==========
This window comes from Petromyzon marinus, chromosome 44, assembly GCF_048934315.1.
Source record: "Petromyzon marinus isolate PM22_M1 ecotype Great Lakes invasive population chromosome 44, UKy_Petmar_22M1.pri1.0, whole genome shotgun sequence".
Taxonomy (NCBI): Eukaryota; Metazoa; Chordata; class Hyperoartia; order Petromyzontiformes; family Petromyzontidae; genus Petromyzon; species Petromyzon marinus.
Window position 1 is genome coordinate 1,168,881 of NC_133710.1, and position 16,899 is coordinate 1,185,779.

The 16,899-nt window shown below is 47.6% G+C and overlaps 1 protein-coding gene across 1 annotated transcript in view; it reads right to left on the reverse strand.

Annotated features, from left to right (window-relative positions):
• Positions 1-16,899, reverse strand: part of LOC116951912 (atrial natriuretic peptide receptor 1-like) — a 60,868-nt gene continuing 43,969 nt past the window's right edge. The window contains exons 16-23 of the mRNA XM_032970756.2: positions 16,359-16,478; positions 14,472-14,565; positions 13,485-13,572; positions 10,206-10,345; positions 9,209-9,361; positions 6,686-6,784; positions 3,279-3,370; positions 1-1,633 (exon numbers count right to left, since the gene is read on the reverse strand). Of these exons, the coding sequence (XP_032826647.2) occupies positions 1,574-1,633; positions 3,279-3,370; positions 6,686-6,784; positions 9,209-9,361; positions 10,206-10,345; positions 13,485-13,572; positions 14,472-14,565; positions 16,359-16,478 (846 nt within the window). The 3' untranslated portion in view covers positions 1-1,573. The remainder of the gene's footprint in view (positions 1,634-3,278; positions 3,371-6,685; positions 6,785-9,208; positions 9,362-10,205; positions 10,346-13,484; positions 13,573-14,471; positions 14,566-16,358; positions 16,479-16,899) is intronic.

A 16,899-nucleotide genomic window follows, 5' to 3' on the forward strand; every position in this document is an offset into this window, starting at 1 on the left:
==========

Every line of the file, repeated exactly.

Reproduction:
This window comes from Petromyzon marinus, chromosome 44, assembly GCF_048934315.1.
Source record: "Petromyzon marinus isolate PM22_M1 ecotype Great Lakes invasive population chromosome 44, UKy_Petmar_22M1.pri1.0, whole genome shotgun sequence".
Taxonomy (NCBI): Eukaryota; Metazoa; Chordata; class Hyperoartia; order Petromyzontiformes; family Petromyzontidae; genus Petromyzon; species Petromyzon marinus.
Window position 1 is genome coordinate 1,168,881 of NC_133710.1, and position 16,899 is coordinate 1,185,779.

The 16,899-nt window shown below is 47.6% G+C and overlaps 1 protein-coding gene across 1 annotated transcript in view; it reads right to left on the reverse strand.

Annotated features, from left to right (window-relative positions):
• Positions 1-16,899, reverse strand: part of LOC116951912 (atrial natriuretic peptide receptor 1-like) — a 60,868-nt gene continuing 43,969 nt past the window's right edge. The window contains exons 16-23 of the mRNA XM_032970756.2: positions 16,359-16,478; positions 14,472-14,565; positions 13,485-13,572; positions 10,206-10,345; positions 9,209-9,361; positions 6,686-6,784; positions 3,279-3,370; positions 1-1,633 (exon numbers count right to left, since the gene is read on the reverse strand). Of these exons, the coding sequence (XP_032826647.2) occupies positions 1,574-1,633; positions 3,279-3,370; positions 6,686-6,784; positions 9,209-9,361; positions 10,206-10,345; positions 13,485-13,572; positions 14,472-14,565; positions 16,359-16,478 (846 nt within the window). The 3' untranslated portion in view covers positions 1-1,573. The remainder of the gene's footprint in view (positions 1,634-3,278; positions 3,371-6,685; positions 6,785-9,208; positions 9,362-10,205; positions 10,346-13,484; positions 13,573-14,471; positions 14,566-16,358; positions 16,479-16,899) is intronic.

A 16,899-nucleotide genomic window follows, 5' to 3' on the forward strand; every position in this document is an offset into this window, starting at 1 on the left: